Addictions: Loss of control over substance use with compulsive continued use despite harm
Dependence: A state of adaptation resulting in drug class-specific withdrawal symptoms upon abrupt dose reduction, decreasing drug level or antagonist administration.
Tolerance: Decreasing effect of drug over time.
Symptoms of opioid withdrawal can be classified to three groups:
Stage 1, up to 8 hours:
- Fear of withdrawal
- Drug cravings
Stage 2, 8-24 hours:
- Stomach cramps
Stage 3, up to 3 days :
- Muscle spasms
- Check vital signs: Blood pressure, pulse rate, temperature, O2 saturation
- Pupils size: should show small pupils
- Sweating and wet skin
- Urine drug screening (amphetamines, benzodiazepines, cocaine, opioids, fentanyl, oxycodone, cannabinoids, barbituate, TCA, …)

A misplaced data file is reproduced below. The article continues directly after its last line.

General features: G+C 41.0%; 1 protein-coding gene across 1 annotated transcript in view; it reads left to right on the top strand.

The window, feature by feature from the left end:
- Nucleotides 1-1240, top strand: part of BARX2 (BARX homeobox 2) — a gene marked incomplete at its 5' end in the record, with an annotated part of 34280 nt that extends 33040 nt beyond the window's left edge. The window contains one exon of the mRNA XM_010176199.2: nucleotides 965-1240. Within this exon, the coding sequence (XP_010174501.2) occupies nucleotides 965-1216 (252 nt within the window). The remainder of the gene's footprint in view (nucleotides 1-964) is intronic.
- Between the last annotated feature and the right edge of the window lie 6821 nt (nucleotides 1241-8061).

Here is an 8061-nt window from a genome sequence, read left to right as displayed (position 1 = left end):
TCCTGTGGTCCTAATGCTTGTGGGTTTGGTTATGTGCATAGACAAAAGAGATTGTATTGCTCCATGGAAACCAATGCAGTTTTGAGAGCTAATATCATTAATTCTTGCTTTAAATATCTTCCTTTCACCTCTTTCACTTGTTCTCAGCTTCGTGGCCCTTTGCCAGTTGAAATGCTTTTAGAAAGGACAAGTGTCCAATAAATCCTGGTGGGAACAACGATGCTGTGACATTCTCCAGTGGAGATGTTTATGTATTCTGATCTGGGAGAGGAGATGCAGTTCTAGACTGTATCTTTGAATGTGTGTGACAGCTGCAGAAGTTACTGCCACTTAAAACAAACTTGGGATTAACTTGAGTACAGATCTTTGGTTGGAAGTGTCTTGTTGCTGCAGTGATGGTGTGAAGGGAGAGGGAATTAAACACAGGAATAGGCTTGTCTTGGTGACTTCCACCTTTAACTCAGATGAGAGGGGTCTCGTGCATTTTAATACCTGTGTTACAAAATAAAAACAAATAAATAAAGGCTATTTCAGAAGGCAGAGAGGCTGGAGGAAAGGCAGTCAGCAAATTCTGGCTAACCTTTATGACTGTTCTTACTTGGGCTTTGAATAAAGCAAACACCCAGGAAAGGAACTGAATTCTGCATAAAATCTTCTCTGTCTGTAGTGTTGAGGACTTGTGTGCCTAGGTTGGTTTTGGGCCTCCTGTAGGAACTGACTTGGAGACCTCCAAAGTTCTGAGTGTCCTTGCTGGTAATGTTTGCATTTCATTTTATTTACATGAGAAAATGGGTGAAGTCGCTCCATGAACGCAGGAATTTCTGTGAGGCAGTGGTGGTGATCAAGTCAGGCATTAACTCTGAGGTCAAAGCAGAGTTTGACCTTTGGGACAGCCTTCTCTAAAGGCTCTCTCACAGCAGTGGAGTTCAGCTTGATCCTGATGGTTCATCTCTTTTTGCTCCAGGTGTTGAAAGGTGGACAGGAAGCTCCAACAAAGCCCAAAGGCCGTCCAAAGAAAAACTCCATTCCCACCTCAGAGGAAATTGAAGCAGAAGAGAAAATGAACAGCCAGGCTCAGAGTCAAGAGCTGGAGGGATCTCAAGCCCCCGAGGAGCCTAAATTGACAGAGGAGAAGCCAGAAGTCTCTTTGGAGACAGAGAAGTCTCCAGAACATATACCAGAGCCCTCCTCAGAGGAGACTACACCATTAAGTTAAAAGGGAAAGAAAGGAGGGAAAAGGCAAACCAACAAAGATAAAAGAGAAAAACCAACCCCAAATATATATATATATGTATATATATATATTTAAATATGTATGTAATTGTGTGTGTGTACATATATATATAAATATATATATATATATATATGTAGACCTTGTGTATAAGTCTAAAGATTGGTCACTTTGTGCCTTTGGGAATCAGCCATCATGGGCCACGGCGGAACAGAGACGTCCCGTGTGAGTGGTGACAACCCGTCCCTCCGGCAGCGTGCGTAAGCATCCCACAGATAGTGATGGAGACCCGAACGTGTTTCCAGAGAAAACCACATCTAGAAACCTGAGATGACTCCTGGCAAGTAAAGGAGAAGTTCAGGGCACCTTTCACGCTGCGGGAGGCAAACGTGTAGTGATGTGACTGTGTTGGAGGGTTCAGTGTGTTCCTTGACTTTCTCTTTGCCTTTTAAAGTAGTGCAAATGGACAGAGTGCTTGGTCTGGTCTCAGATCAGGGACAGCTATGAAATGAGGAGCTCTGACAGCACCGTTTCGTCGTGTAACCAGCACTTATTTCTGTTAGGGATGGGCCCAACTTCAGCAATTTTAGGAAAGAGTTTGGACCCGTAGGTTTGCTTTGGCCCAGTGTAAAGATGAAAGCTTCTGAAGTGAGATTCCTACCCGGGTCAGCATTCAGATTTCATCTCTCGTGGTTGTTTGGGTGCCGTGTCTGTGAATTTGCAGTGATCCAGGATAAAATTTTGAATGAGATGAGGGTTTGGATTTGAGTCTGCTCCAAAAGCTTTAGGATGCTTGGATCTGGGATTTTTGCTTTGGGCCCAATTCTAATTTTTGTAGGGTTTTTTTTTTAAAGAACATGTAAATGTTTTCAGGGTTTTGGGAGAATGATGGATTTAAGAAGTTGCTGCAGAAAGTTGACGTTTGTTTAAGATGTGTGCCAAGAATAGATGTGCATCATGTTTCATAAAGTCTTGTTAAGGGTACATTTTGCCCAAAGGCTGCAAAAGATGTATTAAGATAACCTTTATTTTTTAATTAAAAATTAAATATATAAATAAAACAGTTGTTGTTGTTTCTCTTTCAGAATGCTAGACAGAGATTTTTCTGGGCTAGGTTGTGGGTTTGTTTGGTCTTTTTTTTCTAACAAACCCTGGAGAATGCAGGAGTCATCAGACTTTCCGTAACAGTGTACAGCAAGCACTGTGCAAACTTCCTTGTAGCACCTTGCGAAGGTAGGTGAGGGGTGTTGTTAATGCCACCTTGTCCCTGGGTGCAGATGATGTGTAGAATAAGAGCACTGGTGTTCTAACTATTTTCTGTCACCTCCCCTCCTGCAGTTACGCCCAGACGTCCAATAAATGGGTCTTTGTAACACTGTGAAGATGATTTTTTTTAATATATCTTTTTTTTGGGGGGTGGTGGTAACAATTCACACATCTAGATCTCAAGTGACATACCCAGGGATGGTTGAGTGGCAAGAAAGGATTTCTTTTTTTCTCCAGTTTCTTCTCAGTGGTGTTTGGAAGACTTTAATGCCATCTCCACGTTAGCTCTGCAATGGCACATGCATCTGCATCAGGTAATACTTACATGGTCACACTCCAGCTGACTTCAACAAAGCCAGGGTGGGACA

- Methadone metabolites
- Alcohol or EtG
Muscle spasms: Cyclobenzaprine 5-10 mg TID
Nausea: Gravol 25-50 mg Q4-6hr
Diarrhea: Imodium 4 mg stat, followed by 2 mg after each loose bowel movement, maximum 16 mg daily
Aches: Iboprofen 200-400 mg po Q4-6hr, maximum 2400 mg daily
Insomnia: Trazodone 25-50 mg po hs
Sympathetic activation: Clonidine 0.1 to 0.3 mg Q2-4 hr within 24 hours, maximum 1.2 mg/day
Methadone or suboxone taper: severity of symptoms and signs of opioid withdrawal is affected by a variety of factors such as amount of opioid used, half life of drugs, purity of drugs, route of administration, and opioid type. People who experience severe withdrawal symptoms would benefit from a taper program where a standard dose of methadone or suboxone is initiated and the dose is reduced in a daily basis.
Methadone or Buprenorphine maintenance program: to reduce the risk of relapse after detoxification, some individuals would need to be on replacement therapy where methadone or buprenorphine is prescribed for a longer period of time.